Court Upholds Ripple on SEC Disclosure, Orders In-Camera Review


September 1, 2021, | AtoZ Markets – Justice of the Peace Sarah Netburn has ruled that the US Securities and Exchange Commission (SEC) must submit the documents requested by Ripple for review in-camera. This was announced by attorney James Filan.

At a hearing on August 31, which was held via teleconference, the parties discussed the deliberative process privilege of the SEC. This is a principle of law that allows the regulator to refuse to disclose documents or testify, citing the confidentiality of data and sources.

Netburn said that Ripple made a strong case for its request, and therefore it needs to review the documents to determine whether it is necessary to protect them from disclosure.

The term review in camera used by Netburn means that at this stage, respondents will not be able to review the data provided by the SEC. If the judge deems them important to the process, they will be made public at a public hearing.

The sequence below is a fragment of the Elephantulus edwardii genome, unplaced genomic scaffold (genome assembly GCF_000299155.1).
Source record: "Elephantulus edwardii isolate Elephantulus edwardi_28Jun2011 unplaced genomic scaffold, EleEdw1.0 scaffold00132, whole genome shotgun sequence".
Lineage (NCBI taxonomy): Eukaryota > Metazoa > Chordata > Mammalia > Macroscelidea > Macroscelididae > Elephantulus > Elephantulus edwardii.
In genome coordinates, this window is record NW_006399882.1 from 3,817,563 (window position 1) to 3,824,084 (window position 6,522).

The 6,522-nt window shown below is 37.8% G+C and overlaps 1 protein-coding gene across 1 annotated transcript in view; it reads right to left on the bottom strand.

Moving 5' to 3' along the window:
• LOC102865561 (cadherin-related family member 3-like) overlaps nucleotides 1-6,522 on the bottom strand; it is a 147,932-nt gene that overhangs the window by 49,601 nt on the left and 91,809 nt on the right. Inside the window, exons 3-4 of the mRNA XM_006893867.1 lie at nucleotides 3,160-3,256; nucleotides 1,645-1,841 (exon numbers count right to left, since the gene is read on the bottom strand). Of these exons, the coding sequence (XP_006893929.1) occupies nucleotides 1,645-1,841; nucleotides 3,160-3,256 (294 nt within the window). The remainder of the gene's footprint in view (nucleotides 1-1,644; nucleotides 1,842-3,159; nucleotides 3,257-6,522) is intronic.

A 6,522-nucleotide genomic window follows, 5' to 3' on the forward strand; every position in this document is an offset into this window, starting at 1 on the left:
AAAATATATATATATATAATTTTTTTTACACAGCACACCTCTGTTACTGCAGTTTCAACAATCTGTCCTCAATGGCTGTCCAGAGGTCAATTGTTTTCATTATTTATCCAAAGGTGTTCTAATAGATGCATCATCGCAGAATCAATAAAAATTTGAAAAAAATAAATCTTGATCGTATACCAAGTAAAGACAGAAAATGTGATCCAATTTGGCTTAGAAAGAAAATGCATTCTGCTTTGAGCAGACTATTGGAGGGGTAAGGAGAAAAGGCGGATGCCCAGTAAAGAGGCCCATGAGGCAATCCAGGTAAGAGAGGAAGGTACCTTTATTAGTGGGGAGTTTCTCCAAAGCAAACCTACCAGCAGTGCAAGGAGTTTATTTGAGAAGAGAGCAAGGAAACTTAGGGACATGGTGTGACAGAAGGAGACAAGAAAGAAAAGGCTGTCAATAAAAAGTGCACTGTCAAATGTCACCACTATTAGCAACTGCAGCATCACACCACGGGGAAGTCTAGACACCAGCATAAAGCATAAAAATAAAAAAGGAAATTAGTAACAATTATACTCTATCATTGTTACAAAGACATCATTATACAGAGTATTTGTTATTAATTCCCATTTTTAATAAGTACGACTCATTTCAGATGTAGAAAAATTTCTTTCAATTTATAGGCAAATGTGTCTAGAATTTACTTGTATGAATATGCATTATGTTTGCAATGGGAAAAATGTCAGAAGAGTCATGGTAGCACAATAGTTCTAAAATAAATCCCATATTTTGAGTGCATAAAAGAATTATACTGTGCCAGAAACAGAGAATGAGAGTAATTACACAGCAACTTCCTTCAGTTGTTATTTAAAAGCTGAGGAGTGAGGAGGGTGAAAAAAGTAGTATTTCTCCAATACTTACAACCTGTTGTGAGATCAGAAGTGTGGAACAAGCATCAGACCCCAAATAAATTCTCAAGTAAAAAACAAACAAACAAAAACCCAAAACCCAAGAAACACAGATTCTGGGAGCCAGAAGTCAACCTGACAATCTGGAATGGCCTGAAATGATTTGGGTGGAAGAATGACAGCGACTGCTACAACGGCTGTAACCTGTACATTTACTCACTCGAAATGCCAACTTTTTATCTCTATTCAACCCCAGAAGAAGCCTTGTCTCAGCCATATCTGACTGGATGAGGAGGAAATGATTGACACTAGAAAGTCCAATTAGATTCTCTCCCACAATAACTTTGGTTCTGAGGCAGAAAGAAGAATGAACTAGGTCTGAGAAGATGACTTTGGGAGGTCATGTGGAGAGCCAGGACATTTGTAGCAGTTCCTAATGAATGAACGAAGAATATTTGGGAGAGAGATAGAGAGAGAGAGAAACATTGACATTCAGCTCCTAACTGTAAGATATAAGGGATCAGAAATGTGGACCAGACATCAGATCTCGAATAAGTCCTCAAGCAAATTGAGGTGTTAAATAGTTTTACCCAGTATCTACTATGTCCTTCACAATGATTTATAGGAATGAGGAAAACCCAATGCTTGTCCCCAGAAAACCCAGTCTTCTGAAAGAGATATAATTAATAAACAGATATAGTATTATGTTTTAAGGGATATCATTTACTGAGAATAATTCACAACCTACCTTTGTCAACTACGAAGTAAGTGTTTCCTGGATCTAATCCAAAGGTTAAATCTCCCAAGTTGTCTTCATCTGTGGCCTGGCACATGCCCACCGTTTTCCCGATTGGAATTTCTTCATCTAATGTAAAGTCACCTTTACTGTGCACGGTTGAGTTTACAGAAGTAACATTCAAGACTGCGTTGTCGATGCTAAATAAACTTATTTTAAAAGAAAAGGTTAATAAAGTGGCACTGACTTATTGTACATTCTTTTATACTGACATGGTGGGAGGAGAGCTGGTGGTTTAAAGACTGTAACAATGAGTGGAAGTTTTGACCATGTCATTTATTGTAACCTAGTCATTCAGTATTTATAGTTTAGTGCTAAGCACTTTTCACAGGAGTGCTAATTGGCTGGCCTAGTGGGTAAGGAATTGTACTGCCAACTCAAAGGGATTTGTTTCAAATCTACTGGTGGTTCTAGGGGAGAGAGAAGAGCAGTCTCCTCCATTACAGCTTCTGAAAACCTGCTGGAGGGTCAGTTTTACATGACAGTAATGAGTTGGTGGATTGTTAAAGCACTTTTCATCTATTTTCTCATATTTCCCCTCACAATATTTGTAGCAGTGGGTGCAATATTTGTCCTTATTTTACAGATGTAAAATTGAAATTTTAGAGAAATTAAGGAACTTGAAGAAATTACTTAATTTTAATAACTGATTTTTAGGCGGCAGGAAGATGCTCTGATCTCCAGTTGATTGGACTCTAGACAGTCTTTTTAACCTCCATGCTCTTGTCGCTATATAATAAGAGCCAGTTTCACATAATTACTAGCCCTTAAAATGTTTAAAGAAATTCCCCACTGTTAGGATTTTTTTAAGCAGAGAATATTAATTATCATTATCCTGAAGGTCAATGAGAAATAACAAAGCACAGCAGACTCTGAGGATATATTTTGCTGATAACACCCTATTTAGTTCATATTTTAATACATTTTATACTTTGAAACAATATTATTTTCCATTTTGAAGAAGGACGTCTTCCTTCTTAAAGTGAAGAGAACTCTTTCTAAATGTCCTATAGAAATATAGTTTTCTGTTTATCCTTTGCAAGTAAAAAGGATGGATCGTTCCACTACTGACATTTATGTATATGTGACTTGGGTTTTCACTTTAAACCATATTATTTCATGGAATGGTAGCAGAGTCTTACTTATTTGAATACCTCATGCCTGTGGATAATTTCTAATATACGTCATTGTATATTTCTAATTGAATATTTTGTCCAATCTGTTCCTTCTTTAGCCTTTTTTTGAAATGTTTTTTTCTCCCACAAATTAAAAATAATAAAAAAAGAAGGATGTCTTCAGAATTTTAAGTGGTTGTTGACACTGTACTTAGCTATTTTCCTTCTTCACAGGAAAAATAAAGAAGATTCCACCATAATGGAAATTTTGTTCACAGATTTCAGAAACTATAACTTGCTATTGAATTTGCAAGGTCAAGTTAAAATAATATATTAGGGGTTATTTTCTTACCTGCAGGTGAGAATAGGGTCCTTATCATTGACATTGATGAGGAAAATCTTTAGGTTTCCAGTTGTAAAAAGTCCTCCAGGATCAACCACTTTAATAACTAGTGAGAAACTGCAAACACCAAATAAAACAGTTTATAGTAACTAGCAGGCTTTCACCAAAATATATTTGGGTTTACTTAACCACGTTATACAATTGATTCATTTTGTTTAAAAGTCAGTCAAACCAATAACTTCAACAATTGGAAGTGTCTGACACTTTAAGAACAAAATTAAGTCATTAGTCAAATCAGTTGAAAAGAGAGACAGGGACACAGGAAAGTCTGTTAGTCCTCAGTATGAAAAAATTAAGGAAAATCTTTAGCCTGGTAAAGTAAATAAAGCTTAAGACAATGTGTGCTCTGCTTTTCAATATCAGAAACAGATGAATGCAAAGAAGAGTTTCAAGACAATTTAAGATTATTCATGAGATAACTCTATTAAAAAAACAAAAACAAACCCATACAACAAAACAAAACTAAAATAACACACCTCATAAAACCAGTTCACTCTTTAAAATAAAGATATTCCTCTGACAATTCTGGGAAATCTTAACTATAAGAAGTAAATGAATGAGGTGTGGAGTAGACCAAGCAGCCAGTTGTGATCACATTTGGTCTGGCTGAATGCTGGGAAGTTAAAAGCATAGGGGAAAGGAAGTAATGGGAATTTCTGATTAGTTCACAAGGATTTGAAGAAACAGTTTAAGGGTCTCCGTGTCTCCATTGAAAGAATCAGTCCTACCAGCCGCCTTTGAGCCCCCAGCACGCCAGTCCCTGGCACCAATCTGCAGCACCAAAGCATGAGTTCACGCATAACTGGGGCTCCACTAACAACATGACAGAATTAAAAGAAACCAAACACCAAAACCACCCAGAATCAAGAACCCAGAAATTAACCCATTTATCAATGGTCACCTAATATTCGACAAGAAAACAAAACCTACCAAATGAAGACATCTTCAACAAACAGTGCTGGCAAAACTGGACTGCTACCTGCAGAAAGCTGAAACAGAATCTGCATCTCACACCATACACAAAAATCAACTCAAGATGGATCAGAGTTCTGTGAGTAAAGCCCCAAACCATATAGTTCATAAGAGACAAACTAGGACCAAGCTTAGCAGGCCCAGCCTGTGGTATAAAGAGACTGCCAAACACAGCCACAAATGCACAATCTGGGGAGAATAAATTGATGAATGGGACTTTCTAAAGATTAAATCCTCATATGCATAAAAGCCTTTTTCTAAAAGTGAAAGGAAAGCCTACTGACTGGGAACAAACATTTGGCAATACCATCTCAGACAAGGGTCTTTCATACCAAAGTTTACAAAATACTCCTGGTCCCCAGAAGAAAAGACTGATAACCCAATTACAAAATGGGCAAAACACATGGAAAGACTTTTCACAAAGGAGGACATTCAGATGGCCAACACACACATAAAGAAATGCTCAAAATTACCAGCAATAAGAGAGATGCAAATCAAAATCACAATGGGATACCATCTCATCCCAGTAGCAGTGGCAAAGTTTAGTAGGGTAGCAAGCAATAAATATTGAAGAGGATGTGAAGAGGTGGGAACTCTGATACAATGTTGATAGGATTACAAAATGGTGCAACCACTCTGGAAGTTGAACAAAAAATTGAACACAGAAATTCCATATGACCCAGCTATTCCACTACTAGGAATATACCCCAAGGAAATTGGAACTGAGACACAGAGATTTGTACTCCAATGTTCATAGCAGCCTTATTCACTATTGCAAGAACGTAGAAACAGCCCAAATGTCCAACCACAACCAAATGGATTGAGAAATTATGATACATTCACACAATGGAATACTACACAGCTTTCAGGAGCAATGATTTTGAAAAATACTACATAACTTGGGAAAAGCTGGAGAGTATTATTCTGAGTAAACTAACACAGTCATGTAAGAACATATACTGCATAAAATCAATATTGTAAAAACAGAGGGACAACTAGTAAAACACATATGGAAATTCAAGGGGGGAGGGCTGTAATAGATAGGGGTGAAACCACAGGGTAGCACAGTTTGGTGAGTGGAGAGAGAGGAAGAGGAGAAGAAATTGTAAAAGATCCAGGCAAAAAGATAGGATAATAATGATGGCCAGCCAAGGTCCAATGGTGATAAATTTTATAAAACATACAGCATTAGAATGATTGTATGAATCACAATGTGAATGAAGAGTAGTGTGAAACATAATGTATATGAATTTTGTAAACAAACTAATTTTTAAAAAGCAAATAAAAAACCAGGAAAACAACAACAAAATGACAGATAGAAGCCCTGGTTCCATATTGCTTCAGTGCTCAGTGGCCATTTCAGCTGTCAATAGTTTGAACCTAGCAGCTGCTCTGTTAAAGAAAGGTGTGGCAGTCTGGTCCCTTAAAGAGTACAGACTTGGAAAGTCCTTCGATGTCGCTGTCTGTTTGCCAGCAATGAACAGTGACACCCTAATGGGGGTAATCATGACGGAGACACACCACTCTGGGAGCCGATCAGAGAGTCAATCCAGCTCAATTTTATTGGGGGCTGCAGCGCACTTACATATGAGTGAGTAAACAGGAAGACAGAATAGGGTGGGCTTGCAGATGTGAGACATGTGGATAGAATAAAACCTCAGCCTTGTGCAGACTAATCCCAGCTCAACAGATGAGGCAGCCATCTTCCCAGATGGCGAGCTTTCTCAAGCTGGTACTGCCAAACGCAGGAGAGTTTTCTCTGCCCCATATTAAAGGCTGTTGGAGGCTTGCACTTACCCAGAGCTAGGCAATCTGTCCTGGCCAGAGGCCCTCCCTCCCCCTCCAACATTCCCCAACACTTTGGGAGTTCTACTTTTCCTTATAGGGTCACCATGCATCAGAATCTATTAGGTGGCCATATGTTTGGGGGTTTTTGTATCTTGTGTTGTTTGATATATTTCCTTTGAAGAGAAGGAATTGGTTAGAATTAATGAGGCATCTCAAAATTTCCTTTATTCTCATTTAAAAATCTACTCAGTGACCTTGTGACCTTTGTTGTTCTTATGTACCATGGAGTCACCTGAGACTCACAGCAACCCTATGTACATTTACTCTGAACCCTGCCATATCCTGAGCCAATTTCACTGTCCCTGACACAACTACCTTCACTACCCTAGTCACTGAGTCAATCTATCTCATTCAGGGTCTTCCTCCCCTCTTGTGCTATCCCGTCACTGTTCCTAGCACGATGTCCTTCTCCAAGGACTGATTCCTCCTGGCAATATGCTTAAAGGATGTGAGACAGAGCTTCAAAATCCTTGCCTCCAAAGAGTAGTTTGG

SEC claims a special treatment for Ripple

The Commission representative tried to challenge the judge’s decision, claiming a Deliberative Process Privilege (DPP) and creating a “dangerous” precedent for the regulator, but Netburn rejected these arguments.

According to her, Ripple will not receive special treatment, since the company’s lawyers will not see the documents until it decides otherwise.

Netburn must review the SEC information before September 28, after which it must decide whether it is justified to conceal it. The regulator was instructed to submit documents with a minimum number of amendments.

During the meeting, the issue of providing the SEC with access to the correspondence of Ripple employees in the Slack messenger was not raised.

Read also: Ripple Lawyers Refused to Deliver Slack Communications to SEC

Earlier, the ex-director of the SEC’s corporate finance department, William Hinman, said that he had warned Ripple about the risk of XRP being recognized as a security.

Recall too that Brad Garlinghouse’s company has requested data on the transactions of SEC employees not only with the XRP token, which the regulator calls an unregistered security but also with Bitcoin and Ether.

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